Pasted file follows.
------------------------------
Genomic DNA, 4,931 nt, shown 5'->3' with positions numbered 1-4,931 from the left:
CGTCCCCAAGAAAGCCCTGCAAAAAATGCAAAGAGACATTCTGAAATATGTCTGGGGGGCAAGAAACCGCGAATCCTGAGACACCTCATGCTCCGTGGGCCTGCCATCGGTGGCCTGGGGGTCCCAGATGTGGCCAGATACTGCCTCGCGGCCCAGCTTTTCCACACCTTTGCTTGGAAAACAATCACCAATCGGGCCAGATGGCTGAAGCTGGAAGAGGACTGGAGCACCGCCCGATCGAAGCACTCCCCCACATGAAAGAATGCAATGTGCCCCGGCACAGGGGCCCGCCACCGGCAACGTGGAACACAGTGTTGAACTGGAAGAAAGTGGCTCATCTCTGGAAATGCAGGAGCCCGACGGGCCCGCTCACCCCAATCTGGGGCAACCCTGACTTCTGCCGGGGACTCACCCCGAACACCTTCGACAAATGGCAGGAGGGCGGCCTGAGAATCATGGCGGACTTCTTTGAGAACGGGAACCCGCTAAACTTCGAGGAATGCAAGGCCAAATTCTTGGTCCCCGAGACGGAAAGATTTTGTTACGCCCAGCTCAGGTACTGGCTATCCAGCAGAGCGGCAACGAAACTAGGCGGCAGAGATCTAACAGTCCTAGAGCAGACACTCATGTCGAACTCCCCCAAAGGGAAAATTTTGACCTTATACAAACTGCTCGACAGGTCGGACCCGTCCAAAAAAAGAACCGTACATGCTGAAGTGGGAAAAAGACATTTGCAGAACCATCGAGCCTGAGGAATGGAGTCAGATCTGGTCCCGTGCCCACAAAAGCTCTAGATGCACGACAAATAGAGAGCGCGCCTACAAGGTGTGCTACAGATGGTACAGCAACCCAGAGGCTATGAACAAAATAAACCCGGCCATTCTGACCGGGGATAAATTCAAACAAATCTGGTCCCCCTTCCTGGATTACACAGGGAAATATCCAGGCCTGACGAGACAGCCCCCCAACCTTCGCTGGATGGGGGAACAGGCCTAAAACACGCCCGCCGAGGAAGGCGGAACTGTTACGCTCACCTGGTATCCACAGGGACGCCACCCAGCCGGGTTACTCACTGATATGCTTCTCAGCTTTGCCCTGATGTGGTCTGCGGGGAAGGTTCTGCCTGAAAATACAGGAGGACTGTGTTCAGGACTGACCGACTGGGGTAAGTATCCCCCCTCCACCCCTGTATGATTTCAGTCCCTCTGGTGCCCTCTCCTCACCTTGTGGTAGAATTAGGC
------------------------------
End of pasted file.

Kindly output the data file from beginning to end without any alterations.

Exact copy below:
Genomic DNA, 4,931 nt, shown 5'->3' with positions numbered 1-4,931 from the left:
CGTCCCCAAGAAAGCCCTGCAAAAAATGCAAAGAGACATTCTGAAATATGTCTGGGGGGCAAGAAACCGCGAATCCTGAGACACCTCATGCTCCGTGGGCCTGCCATCGGTGGCCTGGGGGTCCCAGATGTGGCCAGATACTGCCTCGCGGCCCAGCTTTTCCACACCTTTGCTTGGAAAACAATCACCAATCGGGCCAGATGGCTGAAGCTGGAAGAGGACTGGAGCACCGCCCGATCGAAGCACTCCCCCACATGAAAGAATGCAATGTGCCCCGGCACAGGGGCCCGCCACCGGCAACGTGGAACACAGTGTTGAACTGGAAGAAAGTGGCTCATCTCTGGAAATGCAGGAGCCCGACGGGCCCGCTCACCCCAATCTGGGGCAACCCTGACTTCTGCCGGGGACTCACCCCGAACACCTTCGACAAATGGCAGGAGGGCGGCCTGAGAATCATGGCGGACTTCTTTGAGAACGGGAACCCGCTAAACTTCGAGGAATGCAAGGCCAAATTCTTGGTCCCCGAGACGGAAAGATTTTGTTACGCCCAGCTCAGGTACTGGCTATCCAGCAGAGCGGCAACGAAACTAGGCGGCAGAGATCTAACAGTCCTAGAGCAGACACTCATGTCGAACTCCCCCAAAGGGAAAATTTTGACCTTATACAAACTGCTCGACAGGTCGGACCCGTCCAAAAAAAGAACCGTACATGCTGAAGTGGGAAAAAGACATTTGCAGAACCATCGAGCCTGAGGAATGGAGTCAGATCTGGTCCCGTGCCCACAAAAGCTCTAGATGCACGACAAATAGAGAGCGCGCCTACAAGGTGTGCTACAGATGGTACAGCAACCCAGAGGCTATGAACAAAATAAACCCGGCCATTCTGACCGGGGATAAATTCAAACAAATCTGGTCCCCCTTCCTGGATTACACAGGGAAATATCCAGGCCTGACGAGACAGCCCCCCAACCTTCGCTGGATGGGGGAACAGGCCTAAAACACGCCCGCCGAGGAAGGCGGAACTGTTACGCTCACCTGGTATCCACAGGGACGCCACCCAGCCGGGTTACTCACTGATATGCTTCTCAGCTTTGCCCTGATGTGGTCTGCGGGGAAGGTTCTGCCTGAAAATACAGGAGGACTGTGTTCAGGACTGACCGACTGGGGTAAGTATCCCCCCTCCACCCCTGTATGATTTCAGTCCCTCTGGTGCCCTCTCCTCACCTTGTGGTAGAATTAGGC